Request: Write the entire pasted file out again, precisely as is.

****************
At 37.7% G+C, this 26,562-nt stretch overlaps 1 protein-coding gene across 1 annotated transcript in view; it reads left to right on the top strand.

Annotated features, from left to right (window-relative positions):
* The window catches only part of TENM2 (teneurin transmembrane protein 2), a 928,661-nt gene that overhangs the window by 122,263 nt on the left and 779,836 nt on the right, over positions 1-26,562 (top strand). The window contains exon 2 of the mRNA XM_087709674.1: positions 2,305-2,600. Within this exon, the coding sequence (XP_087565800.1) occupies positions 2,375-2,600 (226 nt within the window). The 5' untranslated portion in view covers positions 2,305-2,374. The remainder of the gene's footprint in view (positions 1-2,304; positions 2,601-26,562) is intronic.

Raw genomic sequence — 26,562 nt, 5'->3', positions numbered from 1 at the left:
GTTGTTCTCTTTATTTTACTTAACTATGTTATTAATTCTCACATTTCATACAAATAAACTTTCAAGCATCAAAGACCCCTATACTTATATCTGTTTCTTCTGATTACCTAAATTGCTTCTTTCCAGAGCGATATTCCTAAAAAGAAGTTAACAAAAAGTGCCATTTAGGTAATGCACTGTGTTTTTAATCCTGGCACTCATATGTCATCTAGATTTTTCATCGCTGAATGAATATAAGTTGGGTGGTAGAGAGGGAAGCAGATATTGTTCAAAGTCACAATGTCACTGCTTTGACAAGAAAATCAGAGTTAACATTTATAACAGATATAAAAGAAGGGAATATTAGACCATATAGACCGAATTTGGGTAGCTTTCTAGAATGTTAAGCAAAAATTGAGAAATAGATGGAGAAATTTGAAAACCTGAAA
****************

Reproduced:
At 37.7% G+C, this 26,562-nt stretch overlaps 1 protein-coding gene across 1 annotated transcript in view; it reads left to right on the top strand.

Annotated features, from left to right (window-relative positions):
* The window catches only part of TENM2 (teneurin transmembrane protein 2), a 928,661-nt gene that overhangs the window by 122,263 nt on the left and 779,836 nt on the right, over positions 1-26,562 (top strand). The window contains exon 2 of the mRNA XM_087709674.1: positions 2,305-2,600. Within this exon, the coding sequence (XP_087565800.1) occupies positions 2,375-2,600 (226 nt within the window). The 5' untranslated portion in view covers positions 2,305-2,374. The remainder of the gene's footprint in view (positions 1-2,304; positions 2,601-26,562) is intronic.

Raw genomic sequence — 26,562 nt, 5'->3', positions numbered from 1 at the left:
GTTGTTCTCTTTATTTTACTTAACTATGTTATTAATTCTCACATTTCATACAAATAAACTTTCAAGCATCAAAGACCCCTATACTTATATCTGTTTCTTCTGATTACCTAAATTGCTTCTTTCCAGAGCGATATTCCTAAAAAGAAGTTAACAAAAAGTGCCATTTAGGTAATGCACTGTGTTTTTAATCCTGGCACTCATATGTCATCTAGATTTTTCATCGCTGAATGAATATAAGTTGGGTGGTAGAGAGGGAAGCAGATATTGTTCAAAGTCACAATGTCACTGCTTTGACAAGAAAATCAGAGTTAACATTTATAACAGATATAAAAGAAGGGAATATTAGACCATATAGACCGAATTTGGGTAGCTTTCTAGAATGTTAAGCAAAAATTGAGAAATAGATGGAGAAATTTGAAAACCTGAAA